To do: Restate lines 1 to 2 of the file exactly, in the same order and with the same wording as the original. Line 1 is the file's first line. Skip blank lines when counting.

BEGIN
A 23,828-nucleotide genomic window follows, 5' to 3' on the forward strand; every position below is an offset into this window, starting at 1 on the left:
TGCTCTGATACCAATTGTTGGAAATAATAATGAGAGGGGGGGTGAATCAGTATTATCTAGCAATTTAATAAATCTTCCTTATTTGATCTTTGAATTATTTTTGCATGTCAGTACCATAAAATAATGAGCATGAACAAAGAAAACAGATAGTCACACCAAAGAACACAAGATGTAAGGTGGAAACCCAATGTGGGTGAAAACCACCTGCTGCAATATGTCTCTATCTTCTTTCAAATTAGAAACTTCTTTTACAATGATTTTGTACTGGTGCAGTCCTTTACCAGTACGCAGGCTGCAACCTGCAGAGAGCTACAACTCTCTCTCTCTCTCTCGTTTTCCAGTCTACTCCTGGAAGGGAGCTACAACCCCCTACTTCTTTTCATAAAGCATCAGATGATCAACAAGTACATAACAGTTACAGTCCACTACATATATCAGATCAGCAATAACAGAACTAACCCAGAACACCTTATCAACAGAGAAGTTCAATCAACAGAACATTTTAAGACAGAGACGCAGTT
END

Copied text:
A 23,828-nucleotide genomic window follows, 5' to 3' on the forward strand; every position below is an offset into this window, starting at 1 on the left:
TGCTCTGATACCAATTGTTGGAAATAATAATGAGAGGGGGGGTGAATCAGTATTATCTAGCAATTTAATAAATCTTCCTTATTTGATCTTTGAATTATTTTTGCATGTCAGTACCATAAAATAATGAGCATGAACAAAGAAAACAGATAGTCACACCAAAGAACACAAGATGTAAGGTGGAAACCCAATGTGGGTGAAAACCACCTGCTGCAATATGTCTCTATCTTCTTTCAAATTAGAAACTTCTTTTACAATGATTTTGTACTGGTGCAGTCCTTTACCAGTACGCAGGCTGCAACCTGCAGAGAGCTACAACTCTCTCTCTCTCTCTCGTTTTCCAGTCTACTCCTGGAAGGGAGCTACAACCCCCTACTTCTTTTCATAAAGCATCAGATGATCAACAAGTACATAACAGTTACAGTCCACTACATATATCAGATCAGCAATAACAGAACTAACCCAGAACACCTTATCAACAGAGAAGTTCAATCAACAGAACATTTTAAGACAGAGACGCAGTT